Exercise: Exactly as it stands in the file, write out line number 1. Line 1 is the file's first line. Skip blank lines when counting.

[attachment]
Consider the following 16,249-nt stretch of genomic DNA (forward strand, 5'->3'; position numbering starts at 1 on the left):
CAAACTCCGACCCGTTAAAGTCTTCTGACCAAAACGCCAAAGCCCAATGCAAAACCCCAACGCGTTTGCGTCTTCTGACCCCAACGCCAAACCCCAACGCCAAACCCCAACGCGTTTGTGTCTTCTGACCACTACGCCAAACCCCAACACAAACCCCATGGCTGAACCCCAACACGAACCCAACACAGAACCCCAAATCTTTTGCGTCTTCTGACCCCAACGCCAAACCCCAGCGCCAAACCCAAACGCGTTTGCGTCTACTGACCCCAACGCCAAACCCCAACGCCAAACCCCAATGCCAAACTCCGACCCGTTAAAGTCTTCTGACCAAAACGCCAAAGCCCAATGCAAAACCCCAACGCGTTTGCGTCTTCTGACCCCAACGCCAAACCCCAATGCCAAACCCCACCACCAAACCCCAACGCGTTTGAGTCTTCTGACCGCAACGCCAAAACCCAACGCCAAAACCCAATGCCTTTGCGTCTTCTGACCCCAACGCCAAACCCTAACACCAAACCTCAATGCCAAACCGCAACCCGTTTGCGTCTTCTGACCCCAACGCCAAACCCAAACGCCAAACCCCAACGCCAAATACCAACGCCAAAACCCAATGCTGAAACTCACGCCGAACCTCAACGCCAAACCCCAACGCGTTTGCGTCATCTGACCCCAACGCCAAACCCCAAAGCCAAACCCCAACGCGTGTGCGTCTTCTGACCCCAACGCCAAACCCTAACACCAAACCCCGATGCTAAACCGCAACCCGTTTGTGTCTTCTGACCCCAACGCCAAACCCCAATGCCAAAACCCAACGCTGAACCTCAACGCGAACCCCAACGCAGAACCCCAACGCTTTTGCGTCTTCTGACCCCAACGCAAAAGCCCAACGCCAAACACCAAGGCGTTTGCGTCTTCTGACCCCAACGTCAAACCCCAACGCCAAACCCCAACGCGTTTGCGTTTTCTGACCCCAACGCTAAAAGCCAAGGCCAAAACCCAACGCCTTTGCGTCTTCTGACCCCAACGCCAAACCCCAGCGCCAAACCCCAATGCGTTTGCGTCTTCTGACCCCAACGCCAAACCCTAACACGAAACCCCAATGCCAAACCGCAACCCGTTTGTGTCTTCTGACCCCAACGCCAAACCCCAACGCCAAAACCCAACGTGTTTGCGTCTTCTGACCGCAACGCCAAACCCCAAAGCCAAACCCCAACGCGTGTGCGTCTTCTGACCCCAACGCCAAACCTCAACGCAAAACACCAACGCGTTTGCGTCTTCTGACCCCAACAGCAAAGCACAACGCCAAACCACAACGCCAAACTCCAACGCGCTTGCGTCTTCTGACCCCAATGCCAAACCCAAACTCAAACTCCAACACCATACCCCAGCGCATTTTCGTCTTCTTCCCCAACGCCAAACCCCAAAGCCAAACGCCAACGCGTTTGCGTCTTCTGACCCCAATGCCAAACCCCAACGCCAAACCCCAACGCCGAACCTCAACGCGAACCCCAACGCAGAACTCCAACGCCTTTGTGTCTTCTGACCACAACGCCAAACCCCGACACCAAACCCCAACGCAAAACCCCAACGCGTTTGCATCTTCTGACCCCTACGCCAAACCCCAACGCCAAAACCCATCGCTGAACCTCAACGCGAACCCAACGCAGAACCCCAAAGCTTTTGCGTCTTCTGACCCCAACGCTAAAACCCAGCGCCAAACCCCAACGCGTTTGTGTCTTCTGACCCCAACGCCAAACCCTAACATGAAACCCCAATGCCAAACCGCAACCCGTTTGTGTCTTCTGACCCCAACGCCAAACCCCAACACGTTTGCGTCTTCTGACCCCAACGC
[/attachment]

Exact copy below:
Consider the following 16,249-nt stretch of genomic DNA (forward strand, 5'->3'; position numbering starts at 1 on the left):